“I want to make mashed potatoes, chicken & corn.”
“Can I have a side of cereal?”
“No. You have to eat what I make,” she nyaahd at him.
“Shut-Up, Sally” he muttered under his breath.
Oh yeah. He went there. And from the driver’s perspective (yes, we’re in the car!), not a wise choice of words.
“Did you just say, ‘Shut-Up’?”
“Yes.” (at least he’s honest)
“Well …. We don’t say that.” (In fact, at 44, I still have a hard time saying the words. I can almost feel my mother looking on in disapproval as they passed my lips.)
“What are you talking about? I’M 13!!!”
What is it with “I’m 13”?! Is there some secret “See & Say Whatever You Want” pass slipped to a kid on his 13th birthday? A Word/Movie/Experience-fairy who hides a “free-ride card” under the new teen’s pillow the morning after 12 hits the dust?
Needless to say, the disrespect coupled with sass won him a trip to the front yard to gather 20 of our new, un-invited, friends… nutgrass weeds. (Lucky for him the ground is damp. Those things can be a bear to get by the root.) Our yard is a breeding ground for the little saplings. Hundreds of them. A terrific job posting for willing workers and a great place for a wayward child to “think” about his/her actions.
Teen Take-Out begrudgingly pulls his weeds, still muttering that he had said nothing wrong, while the rest of our gang races out to the yard. Tom Thumb bags in hand, they speed to gather their plunder like they’re hitting the White House Easter Egg Roll. I accidentally uttered a compensation offer of 25 cents per weed. Ooops. That was instantly rescinded and replaced with a price/bag.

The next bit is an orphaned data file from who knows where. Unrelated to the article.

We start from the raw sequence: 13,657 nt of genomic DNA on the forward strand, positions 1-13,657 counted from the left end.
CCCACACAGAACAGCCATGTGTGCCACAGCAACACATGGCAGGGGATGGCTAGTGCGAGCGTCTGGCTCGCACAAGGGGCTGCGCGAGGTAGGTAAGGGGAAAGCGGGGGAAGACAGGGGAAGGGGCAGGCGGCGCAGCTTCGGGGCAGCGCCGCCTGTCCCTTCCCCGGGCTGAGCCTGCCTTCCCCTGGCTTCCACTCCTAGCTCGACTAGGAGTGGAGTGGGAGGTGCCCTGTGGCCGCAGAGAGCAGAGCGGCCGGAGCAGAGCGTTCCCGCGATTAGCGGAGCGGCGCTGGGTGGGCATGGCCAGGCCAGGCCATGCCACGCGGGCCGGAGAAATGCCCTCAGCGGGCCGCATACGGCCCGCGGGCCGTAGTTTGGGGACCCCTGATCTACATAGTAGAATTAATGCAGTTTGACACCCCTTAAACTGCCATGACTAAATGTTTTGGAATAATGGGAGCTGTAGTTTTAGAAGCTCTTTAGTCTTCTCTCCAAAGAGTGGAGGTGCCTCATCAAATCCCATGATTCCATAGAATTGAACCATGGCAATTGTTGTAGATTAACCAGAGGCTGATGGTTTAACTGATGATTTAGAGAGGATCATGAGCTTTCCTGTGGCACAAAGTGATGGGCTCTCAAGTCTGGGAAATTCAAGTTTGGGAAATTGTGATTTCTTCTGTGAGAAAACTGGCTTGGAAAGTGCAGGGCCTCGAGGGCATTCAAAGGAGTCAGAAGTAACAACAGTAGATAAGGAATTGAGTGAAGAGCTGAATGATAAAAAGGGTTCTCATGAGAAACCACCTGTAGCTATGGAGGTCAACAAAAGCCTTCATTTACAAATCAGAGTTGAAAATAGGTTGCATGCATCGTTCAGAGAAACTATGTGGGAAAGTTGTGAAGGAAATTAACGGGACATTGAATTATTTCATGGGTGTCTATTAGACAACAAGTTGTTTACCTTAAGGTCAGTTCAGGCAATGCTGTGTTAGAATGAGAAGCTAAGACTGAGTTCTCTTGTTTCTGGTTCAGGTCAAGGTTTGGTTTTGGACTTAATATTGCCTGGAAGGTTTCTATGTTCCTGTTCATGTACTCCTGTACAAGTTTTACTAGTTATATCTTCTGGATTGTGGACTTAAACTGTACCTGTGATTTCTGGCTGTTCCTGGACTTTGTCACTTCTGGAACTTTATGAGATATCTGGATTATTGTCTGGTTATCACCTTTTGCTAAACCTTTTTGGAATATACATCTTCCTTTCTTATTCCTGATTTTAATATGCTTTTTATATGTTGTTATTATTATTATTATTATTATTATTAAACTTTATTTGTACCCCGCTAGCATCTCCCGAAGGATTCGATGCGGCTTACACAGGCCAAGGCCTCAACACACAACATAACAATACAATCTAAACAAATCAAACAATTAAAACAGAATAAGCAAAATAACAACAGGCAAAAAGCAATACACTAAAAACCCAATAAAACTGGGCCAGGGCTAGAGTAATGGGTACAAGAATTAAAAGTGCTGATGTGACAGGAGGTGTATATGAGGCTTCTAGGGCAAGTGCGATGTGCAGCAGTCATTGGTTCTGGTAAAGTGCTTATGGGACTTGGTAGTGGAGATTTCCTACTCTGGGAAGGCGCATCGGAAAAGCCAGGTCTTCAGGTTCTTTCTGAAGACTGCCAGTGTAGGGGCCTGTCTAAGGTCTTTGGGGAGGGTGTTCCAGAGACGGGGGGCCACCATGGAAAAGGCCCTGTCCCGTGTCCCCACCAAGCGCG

Within about 5 minutes my phone rang with a friendly child labor check.
“How much are you paying them?” asked my friend Katy calling from her car. She spotted my work crew as she drove her kids home from school.
“I’m busted,” I admit. She’s got our number over here.
“I’ve got a yard full myself. Send them my way.”
They each filled one bag … Slow Walker three. He may be stubborn, but the kid can work!
If only I could pull the teen weeds as easily as the seedlings in our yard. How I’d love to get my hands on those uninvited guests. You know the ones. Eye rolls, insecurity, it’s all about me’s, bad attitudes, apathy … and yank them out by the root. Clean house so other, much more beneficial, attributes can grow.
The truth is, as moms of teen/tweens, we’ll have to cultivate the wheat in the midst of the weeds and hope that, in the end, the harvest will be plentiful. I can’t ignore them, though. So, instead of Roundup, I can spray the fertile ground with a nice dose of responsibility. Hard work wards off those prolific apathy dandelions even more effectively than Ortho Weed-B-Gone. I guess, too, I need to be aggressive. Grab them right when I see them (don’t wait), making sure I get the entire root.
Is he old enough to say certain questionable phrases? He thinks I’m treating him like a baby when I jump on those things. I point out, though, that the adults he respects in his life don’t use those words. Whether he admits it or not, he likes that. I’m convinced he craves those dark black lines drawn as boundaries as much as he did as a toddler.
Truth be told, I do too.
Thanks for walking the road with me.
Ironing Board Tip on teen $ management.
Checking account opened at 13–we put money in and they managed it however they liked. This stopped asking for money and stopped us looking over their shoulders all the time at what they spent it on. We decided an amount–and from that they were to buy clothes, spending money, lunch, etc.